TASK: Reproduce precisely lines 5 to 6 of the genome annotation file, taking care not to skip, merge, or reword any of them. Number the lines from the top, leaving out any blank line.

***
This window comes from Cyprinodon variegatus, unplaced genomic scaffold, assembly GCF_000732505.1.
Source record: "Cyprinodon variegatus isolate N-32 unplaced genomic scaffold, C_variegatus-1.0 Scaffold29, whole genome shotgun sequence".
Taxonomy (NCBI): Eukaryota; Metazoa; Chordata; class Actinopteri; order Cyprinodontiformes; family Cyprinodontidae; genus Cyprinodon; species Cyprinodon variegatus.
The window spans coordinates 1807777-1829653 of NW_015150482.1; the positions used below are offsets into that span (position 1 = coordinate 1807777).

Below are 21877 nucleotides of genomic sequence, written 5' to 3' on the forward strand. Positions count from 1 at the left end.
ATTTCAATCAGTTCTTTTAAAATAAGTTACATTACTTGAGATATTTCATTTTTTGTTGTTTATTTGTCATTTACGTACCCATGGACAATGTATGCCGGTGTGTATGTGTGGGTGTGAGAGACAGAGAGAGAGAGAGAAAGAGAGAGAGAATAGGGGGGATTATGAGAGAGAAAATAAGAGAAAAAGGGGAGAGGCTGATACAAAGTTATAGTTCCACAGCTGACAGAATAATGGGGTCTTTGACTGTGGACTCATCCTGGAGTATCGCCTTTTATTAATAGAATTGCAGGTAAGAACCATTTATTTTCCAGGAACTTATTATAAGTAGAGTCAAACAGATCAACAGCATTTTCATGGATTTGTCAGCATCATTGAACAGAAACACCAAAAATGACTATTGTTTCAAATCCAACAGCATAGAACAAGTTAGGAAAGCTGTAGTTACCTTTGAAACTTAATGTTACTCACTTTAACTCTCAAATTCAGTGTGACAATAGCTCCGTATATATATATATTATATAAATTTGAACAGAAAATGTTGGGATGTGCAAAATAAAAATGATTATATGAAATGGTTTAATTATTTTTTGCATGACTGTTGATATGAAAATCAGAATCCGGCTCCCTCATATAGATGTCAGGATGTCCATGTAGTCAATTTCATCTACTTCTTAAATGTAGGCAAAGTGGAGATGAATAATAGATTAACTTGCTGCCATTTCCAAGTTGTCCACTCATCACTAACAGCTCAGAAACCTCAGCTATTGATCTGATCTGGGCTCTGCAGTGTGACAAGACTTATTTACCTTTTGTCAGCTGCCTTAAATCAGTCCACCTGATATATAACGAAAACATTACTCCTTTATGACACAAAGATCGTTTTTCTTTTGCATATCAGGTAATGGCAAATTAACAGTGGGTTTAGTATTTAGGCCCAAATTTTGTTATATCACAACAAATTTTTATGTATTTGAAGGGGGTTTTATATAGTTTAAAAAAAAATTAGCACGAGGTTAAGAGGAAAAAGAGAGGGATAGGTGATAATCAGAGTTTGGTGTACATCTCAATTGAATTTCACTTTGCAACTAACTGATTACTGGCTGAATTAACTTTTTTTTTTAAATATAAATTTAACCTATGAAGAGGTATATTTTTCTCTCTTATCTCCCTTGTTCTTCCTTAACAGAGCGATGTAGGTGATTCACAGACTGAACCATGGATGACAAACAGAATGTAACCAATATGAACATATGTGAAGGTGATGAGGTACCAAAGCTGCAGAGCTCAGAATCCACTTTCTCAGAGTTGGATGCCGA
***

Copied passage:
Below are 21877 nucleotides of genomic sequence, written 5' to 3' on the forward strand. Positions count from 1 at the left end.
ATTTCAATCAGTTCTTTTAAAATAAGTTACATTACTTGAGATATTTCATTTTTTGTTGTTTATTTGTCATTTACGTACCCATGGACAATGTATGCCGGTGTGTATGTGTGGGTGTGAGAGACAGAGAGAGAGAGAGAAAGAGAGAGAGAATAGGGGGGATTATGAGAGAGAAAATAAGAGAAAAAGGGGAGAGGCTGATACAAAGTTATAGTTCCACAGCTGACAGAATAATGGGGTCTTTGACTGTGGACTCATCCTGGAGTATCGCCTTTTATTAATAGAATTGCAGGTAAGAACCATTTATTTTCCAGGAACTTATTATAAGTAGAGTCAAACAGATCAACAGCATTTTCATGGATTTGTCAGCATCATTGAACAGAAACACCAAAAATGACTATTGTTTCAAATCCAACAGCATAGAACAAGTTAGGAAAGCTGTAGTTACCTTTGAAACTTAATGTTACTCACTTTAACTCTCAAATTCAGTGTGACAATAGCTCCGTATATATATATATTATATAAATTTGAACAGAAAATGTTGGGATGTGCAAAATAAAAATGATTATATGAAATGGTTTAATTATTTTTTGCATGACTGTTGATATGAAAATCAGAATCCGGCTCCCTCATATAGATGTCAGGATGTCCATGTAGTCAATTTCATCTACTTCTTAAATGTAGGCAAAGTGGAGATGAATAATAGATTAACTTGCTGCCATTTCCAAGTTGTCCACTCATCACTAACAGCTCAGAAACCTCAGCTATTGATCTGATCTGGGCTCTGCAGTGTGACAAGACTTATTTACCTTTTGTCAGCTGCCTTAAATCAGTCCACCTGATATATAACGAAAACATTACTCCTTTATGACACAAAGATCGTTTTTCTTTTGCATATCAGGTAATGGCAAATTAACAGTGGGTTTAGTATTTAGGCCCAAATTTTGTTATATCACAACAAATTTTTATGTATTTGAAGGGGGTTTTATATAGTTTAAAAAAAAATTAGCACGAGGTTAAGAGGAAAAAGAGAGGGATAGGTGATAATCAGAGTTTGGTGTACATCTCAATTGAATTTCACTTTGCAACTAACTGATTACTGGCTGAATTAACTTTTTTTTTTAAATATAAATTTAACCTATGAAGAGGTATATTTTTCTCTCTTATCTCCCTTGTTCTTCCTTAACAGAGCGATGTAGGTGATTCACAGACTGAACCATGGATGACAAACAGAATGTAACCAATATGAACATATGTGAAGGTGATGAGGTACCAAAGCTGCAGAGCTCAGAATCCACTTTCTCAGAGTTGGATGCCGA